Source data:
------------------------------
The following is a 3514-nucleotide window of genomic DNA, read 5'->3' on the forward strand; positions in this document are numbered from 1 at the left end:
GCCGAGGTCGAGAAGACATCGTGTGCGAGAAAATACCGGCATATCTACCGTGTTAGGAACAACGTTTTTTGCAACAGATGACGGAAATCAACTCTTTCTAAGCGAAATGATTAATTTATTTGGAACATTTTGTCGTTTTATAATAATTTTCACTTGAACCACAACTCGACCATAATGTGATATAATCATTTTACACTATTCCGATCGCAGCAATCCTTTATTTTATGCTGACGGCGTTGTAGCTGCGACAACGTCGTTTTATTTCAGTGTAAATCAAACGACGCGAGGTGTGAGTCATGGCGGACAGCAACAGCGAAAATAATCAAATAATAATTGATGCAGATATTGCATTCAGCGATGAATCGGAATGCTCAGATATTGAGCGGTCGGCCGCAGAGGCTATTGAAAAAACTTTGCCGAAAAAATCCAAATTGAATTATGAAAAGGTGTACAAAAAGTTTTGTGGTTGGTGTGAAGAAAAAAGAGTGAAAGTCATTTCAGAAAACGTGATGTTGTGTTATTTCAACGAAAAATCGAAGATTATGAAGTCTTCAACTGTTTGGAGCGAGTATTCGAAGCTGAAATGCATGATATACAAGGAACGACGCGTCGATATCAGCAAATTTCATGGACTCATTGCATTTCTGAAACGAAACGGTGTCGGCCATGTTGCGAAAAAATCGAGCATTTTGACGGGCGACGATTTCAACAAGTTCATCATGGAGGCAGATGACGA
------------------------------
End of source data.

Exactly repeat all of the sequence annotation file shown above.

The following is a 3514-nucleotide window of genomic DNA, read 5'->3' on the forward strand; positions in this document are numbered from 1 at the left end:
GCCGAGGTCGAGAAGACATCGTGTGCGAGAAAATACCGGCATATCTACCGTGTTAGGAACAACGTTTTTTGCAACAGATGACGGAAATCAACTCTTTCTAAGCGAAATGATTAATTTATTTGGAACATTTTGTCGTTTTATAATAATTTTCACTTGAACCACAACTCGACCATAATGTGATATAATCATTTTACACTATTCCGATCGCAGCAATCCTTTATTTTATGCTGACGGCGTTGTAGCTGCGACAACGTCGTTTTATTTCAGTGTAAATCAAACGACGCGAGGTGTGAGTCATGGCGGACAGCAACAGCGAAAATAATCAAATAATAATTGATGCAGATATTGCATTCAGCGATGAATCGGAATGCTCAGATATTGAGCGGTCGGCCGCAGAGGCTATTGAAAAAACTTTGCCGAAAAAATCCAAATTGAATTATGAAAAGGTGTACAAAAAGTTTTGTGGTTGGTGTGAAGAAAAAAGAGTGAAAGTCATTTCAGAAAACGTGATGTTGTGTTATTTCAACGAAAAATCGAAGATTATGAAGTCTTCAACTGTTTGGAGCGAGTATTCGAAGCTGAAATGCATGATATACAAGGAACGACGCGTCGATATCAGCAAATTTCATGGACTCATTGCATTTCTGAAACGAAACGGTGTCGGCCATGTTGCGAAAAAATCGAGCATTTTGACGGGCGACGATTTCAACAAGTTCATCATGGAGGCAGATGACGA